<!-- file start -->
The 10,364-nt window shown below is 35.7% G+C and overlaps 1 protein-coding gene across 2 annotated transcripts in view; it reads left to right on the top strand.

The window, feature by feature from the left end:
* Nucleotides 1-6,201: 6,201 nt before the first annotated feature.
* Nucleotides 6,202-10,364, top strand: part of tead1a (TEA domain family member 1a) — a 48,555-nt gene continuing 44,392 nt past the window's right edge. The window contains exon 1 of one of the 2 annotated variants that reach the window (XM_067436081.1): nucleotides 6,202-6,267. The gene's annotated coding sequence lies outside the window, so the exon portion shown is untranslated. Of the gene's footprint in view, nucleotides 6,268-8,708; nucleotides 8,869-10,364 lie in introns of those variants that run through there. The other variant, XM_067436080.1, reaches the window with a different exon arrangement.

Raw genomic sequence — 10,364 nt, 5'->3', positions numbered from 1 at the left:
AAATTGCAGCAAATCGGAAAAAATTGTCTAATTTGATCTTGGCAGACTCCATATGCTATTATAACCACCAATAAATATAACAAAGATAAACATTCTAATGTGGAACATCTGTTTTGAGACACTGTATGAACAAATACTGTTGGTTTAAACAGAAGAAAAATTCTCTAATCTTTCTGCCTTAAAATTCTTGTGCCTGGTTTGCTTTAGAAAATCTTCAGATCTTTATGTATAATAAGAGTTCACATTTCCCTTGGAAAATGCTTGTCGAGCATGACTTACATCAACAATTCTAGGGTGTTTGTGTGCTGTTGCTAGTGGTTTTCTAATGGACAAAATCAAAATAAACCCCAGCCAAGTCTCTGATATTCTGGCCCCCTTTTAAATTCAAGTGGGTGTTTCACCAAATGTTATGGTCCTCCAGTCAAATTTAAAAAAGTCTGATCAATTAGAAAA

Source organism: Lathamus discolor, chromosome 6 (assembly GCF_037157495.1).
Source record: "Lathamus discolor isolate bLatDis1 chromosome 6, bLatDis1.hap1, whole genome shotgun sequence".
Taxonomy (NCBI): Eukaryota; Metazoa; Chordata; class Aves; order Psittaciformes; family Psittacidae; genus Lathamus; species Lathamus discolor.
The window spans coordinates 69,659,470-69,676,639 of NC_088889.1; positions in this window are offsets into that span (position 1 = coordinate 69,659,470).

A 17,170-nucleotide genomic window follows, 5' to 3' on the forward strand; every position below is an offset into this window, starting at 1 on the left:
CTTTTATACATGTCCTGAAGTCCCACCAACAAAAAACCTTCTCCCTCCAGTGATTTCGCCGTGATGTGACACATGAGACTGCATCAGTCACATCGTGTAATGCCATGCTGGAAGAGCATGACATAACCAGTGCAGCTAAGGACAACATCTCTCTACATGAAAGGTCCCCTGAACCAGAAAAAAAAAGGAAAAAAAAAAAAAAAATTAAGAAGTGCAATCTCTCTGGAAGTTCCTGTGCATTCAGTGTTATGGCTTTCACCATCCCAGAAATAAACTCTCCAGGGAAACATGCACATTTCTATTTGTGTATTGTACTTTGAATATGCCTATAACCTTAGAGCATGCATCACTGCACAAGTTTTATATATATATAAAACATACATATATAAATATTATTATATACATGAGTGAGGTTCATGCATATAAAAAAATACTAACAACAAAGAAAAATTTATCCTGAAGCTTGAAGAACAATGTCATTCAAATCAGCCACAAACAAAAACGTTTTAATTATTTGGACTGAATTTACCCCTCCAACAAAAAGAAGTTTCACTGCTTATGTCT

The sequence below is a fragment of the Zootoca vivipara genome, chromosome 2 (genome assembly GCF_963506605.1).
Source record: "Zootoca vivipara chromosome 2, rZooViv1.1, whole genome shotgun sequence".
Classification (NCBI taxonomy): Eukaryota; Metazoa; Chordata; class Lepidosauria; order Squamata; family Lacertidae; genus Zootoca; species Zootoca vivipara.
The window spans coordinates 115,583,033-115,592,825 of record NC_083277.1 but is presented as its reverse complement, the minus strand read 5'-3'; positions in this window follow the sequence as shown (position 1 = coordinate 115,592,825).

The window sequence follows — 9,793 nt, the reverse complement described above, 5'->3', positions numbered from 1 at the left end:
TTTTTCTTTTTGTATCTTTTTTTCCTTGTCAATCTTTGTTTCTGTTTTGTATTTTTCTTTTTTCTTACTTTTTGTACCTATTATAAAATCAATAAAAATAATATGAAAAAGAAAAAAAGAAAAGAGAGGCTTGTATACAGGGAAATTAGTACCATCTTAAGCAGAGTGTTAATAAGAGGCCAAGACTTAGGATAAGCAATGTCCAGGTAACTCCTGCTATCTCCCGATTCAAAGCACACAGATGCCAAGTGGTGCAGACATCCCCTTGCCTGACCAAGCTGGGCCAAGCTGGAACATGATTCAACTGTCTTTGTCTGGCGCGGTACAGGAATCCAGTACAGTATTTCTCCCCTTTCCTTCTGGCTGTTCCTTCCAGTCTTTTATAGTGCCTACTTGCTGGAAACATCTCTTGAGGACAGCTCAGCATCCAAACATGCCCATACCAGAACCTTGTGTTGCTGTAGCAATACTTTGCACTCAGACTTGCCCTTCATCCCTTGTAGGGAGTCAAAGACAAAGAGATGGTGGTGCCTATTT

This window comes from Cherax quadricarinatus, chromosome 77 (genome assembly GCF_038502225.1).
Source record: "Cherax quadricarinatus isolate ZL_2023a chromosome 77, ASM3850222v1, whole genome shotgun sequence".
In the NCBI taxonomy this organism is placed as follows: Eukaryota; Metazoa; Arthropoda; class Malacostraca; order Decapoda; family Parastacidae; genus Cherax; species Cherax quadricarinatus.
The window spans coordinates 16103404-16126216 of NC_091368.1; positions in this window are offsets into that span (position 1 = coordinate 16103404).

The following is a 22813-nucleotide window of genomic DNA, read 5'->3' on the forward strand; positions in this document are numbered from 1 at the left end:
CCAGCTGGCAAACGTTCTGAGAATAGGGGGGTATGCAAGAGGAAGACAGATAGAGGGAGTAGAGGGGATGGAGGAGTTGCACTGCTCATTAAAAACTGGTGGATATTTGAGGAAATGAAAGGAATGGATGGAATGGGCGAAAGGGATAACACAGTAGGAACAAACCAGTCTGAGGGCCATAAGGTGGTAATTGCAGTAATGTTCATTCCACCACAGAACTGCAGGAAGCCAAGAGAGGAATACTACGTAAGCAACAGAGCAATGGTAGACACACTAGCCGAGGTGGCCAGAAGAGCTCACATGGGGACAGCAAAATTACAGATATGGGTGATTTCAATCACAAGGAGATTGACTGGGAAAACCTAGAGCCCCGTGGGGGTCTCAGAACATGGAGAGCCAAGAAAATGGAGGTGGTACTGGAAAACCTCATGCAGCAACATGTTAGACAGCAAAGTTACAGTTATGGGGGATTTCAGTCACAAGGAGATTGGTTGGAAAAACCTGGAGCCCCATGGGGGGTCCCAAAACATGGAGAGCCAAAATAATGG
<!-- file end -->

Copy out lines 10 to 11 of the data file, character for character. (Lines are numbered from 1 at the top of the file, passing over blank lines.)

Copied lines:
The window spans coordinates 69,659,470-69,676,639 of NC_088889.1; positions in this window are offsets into that span (position 1 = coordinate 69,659,470).

A 17,170-nucleotide genomic window follows, 5' to 3' on the forward strand; every position below is an offset into this window, starting at 1 on the left: